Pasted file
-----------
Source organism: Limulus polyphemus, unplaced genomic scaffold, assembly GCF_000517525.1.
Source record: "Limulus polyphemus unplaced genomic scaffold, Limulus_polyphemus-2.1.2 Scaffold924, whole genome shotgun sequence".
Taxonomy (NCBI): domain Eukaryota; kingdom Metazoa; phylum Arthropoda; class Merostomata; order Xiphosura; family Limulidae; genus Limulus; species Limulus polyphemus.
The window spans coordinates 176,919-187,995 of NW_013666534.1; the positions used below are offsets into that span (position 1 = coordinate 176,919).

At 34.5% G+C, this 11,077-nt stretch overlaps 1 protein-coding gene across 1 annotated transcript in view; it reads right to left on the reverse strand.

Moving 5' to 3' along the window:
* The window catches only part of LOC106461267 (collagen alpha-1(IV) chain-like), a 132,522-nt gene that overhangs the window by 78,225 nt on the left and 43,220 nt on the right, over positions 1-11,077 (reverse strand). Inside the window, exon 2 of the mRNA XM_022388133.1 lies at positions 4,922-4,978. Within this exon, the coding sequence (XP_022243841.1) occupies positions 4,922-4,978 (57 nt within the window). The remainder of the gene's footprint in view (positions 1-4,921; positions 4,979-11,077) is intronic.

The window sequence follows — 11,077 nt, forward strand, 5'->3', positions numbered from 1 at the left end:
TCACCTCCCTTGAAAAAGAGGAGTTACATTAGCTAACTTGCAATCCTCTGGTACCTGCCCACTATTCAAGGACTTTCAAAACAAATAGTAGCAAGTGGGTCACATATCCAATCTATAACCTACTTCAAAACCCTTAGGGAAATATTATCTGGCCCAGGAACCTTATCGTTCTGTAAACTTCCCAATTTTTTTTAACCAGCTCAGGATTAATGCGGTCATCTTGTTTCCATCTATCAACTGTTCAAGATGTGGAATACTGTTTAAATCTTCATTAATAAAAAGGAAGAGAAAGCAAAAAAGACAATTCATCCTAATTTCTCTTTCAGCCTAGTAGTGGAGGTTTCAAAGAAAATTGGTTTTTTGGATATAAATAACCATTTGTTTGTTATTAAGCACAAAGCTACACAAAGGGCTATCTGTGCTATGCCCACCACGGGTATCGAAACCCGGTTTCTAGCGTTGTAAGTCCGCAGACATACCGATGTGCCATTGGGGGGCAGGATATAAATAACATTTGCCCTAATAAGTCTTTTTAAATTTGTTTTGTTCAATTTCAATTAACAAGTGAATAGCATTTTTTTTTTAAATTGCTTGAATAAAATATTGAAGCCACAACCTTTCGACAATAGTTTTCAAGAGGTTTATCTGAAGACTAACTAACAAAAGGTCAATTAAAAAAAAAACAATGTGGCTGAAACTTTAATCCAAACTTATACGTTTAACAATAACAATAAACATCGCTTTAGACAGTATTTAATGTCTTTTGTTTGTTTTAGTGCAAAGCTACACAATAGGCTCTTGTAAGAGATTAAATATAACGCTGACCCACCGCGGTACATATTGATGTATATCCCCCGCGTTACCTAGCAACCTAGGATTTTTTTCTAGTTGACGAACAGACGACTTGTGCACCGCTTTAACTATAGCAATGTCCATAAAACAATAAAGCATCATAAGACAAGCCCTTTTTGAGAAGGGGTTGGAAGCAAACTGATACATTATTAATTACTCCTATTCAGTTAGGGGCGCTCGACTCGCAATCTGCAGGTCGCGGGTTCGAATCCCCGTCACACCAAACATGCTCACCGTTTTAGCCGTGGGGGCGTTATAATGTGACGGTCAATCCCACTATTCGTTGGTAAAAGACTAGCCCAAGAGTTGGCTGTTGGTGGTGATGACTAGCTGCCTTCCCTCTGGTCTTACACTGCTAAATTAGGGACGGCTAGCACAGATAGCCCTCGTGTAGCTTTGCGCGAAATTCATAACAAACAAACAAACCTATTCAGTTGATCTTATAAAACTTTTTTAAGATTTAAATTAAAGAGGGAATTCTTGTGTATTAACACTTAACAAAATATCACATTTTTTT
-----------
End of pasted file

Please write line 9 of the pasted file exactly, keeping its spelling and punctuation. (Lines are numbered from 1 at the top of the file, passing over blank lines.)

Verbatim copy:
TCACCTCCCTTGAAAAAGAGGAGTTACATTAGCTAACTTGCAATCCTCTGGTACCTGCCCACTATTCAAGGACTTTCAAAACAAATAGTAGCAAGTGGGTCACATATCCAATCTATAACCTACTTCAAAACCCTTAGGGAAATATTATCTGGCCCAGGAACCTTATCGTTCTGTAAACTTCCCAATTTTTTTTAACCAGCTCAGGATTAATGCGGTCATCTTGTTTCCATCTATCAACTGTTCAAGATGTGGAATACTGTTTAAATCTTCATTAATAAAAAGGAAGAGAAAGCAAAAAAGACAATTCATCCTAATTTCTCTTTCAGCCTAGTAGTGGAGGTTTCAAAGAAAATTGGTTTTTTGGATATAAATAACCATTTGTTTGTTATTAAGCACAAAGCTACACAAAGGGCTATCTGTGCTATGCCCACCACGGGTATCGAAACCCGGTTTCTAGCGTTGTAAGTCCGCAGACATACCGATGTGCCATTGGGGGGCAGGATATAAATAACATTTGCCCTAATAAGTCTTTTTAAATTTGTTTTGTTCAATTTCAATTAACAAGTGAATAGCATTTTTTTTTTAAATTGCTTGAATAAAATATTGAAGCCACAACCTTTCGACAATAGTTTTCAAGAGGTTTATCTGAAGACTAACTAACAAAAGGTCAATTAAAAAAAAAACAATGTGGCTGAAACTTTAATCCAAACTTATACGTTTAACAATAACAATAAACATCGCTTTAGACAGTATTTAATGTCTTTTGTTTGTTTTAGTGCAAAGCTACACAATAGGCTCTTGTAAGAGATTAAATATAACGCTGACCCACCGCGGTACATATTGATGTATATCCCCCGCGTTACCTAGCAACCTAGGATTTTTTTCTAGTTGACGAACAGACGACTTGTGCACCGCTTTAACTATAGCAATGTCCATAAAACAATAAAGCATCATAAGACAAGCCCTTTTTGAGAAGGGGTTGGAAGCAAACTGATACATTATTAATTACTCCTATTCAGTTAGGGGCGCTCGACTCGCAATCTGCAGGTCGCGGGTTCGAATCCCCGTCACACCAAACATGCTCACCGTTTTAGCCGTGGGGGCGTTATAATGTGACGGTCAATCCCACTATTCGTTGGTAAAAGACTAGCCCAAGAGTTGGCTGTTGGTGGTGATGACTAGCTGCCTTCCCTCTGGTCTTACACTGCTAAATTAGGGACGGCTAGCACAGATAGCCCTCGTGTAGCTTTGCGCGAAATTCATAACAAACAAACAAACCTATTCAGTTGATCTTATAAAACTTTTTTAAGATTTAAATTAAAGAGGGAATTCTTGTGTATTAACACTTAACAAAATATCACATTTTTTT